The Cats of Hermitage
The unsung heroes of the St. Petersburg’s Hermitage Museum are none other than a team - nay, army - of cats. The museum’s collection was started by Catherine the Great in 1764 and opened to the public in 1852. In order to keep art-munching pests at bay, a group of feral cats were brought in to guard the works. Roughly 70+ felines roam the building’s basement and corridors, protecting the estimated three million pieces of art from mice, rats and everything in-between.
At the time, cats were a relatively new addition to the city. They were brought to St Petersburg in 1745 and seen as an exotic wonder. Since their introduction to the museum, pest control services have improved and the cats are no longer the first and only defense against rats. But they have become an integral part of the Hermitage's identity, and arguably just as important as the art.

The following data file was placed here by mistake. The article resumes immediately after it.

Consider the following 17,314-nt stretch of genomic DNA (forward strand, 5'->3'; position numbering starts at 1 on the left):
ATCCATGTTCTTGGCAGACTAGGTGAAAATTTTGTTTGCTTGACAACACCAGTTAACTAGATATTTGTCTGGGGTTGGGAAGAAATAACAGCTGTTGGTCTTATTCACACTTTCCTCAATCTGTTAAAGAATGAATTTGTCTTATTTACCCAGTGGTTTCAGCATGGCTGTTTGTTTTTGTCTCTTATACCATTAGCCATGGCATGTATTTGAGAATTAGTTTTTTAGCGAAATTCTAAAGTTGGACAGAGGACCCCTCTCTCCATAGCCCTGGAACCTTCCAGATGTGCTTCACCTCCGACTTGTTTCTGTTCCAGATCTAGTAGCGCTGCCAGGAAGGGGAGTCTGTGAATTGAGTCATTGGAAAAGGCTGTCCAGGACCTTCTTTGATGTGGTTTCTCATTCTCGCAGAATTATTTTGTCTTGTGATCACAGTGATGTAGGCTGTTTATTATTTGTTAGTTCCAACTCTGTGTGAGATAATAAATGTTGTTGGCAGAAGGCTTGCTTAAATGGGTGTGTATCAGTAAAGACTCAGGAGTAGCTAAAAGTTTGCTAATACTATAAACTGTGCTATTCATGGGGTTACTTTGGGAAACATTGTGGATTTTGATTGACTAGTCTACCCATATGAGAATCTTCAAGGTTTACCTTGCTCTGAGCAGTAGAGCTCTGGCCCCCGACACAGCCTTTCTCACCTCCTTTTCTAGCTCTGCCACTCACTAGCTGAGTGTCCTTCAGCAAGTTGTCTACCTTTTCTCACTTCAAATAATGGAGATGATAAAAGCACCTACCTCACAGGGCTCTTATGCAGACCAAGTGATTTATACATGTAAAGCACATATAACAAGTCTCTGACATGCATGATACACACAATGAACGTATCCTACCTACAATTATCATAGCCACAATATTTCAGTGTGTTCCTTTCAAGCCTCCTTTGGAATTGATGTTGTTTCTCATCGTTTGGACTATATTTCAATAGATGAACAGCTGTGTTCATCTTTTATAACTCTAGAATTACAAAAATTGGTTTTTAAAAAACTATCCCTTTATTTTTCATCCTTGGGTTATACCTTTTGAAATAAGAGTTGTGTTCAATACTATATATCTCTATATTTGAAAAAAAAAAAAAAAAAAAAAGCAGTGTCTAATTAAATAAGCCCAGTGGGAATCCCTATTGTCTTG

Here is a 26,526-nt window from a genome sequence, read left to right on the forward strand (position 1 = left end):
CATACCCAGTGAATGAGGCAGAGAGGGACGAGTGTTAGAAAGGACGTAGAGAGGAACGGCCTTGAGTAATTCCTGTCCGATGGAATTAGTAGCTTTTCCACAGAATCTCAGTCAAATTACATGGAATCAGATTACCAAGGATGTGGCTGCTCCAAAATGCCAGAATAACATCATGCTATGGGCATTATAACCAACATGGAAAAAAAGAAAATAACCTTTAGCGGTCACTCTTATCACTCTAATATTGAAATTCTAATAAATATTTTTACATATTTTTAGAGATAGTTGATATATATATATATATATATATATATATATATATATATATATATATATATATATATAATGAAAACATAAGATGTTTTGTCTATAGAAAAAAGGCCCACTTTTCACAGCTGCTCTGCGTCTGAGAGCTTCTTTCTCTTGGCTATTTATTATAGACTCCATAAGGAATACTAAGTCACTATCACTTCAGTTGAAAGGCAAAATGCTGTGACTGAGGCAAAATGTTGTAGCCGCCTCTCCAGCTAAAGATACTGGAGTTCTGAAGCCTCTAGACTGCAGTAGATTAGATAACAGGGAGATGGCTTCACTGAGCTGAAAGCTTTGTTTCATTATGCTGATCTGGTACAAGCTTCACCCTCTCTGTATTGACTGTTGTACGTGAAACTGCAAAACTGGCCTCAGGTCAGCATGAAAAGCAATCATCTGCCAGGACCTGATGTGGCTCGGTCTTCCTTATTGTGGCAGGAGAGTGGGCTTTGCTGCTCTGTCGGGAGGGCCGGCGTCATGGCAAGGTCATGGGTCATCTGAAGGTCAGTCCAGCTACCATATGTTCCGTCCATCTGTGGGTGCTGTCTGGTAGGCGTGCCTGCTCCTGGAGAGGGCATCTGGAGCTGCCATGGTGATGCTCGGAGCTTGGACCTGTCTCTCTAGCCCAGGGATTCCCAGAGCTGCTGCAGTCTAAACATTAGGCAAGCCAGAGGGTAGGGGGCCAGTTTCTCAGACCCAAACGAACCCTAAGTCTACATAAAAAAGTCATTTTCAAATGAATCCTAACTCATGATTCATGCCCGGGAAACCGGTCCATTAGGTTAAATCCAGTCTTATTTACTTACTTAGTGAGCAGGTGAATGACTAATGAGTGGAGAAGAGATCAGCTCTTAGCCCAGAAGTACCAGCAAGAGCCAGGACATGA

But visitors are lucky if they catch a glimpse of the cats, as they're often staked out in the belly of the building. Underneath the museum's rooms of art are kilometers of basement corridors lined with warm pipes. The cats can be found draped over the plumbing and lying in homemade beds.
A team of volunteers take care of the cats, feeding them, cleaning their bedding and tending to them when they’re sick. And, when possible, the cats are adopted into loving families and relieved of their museum duties. Despite their presence being somewhat ornamental, the team of felines have continued their patrols throughout COVID, keeping the corridors free from tiny intruders as the rest of the country stays in lockdown.
Image by Maria Teneva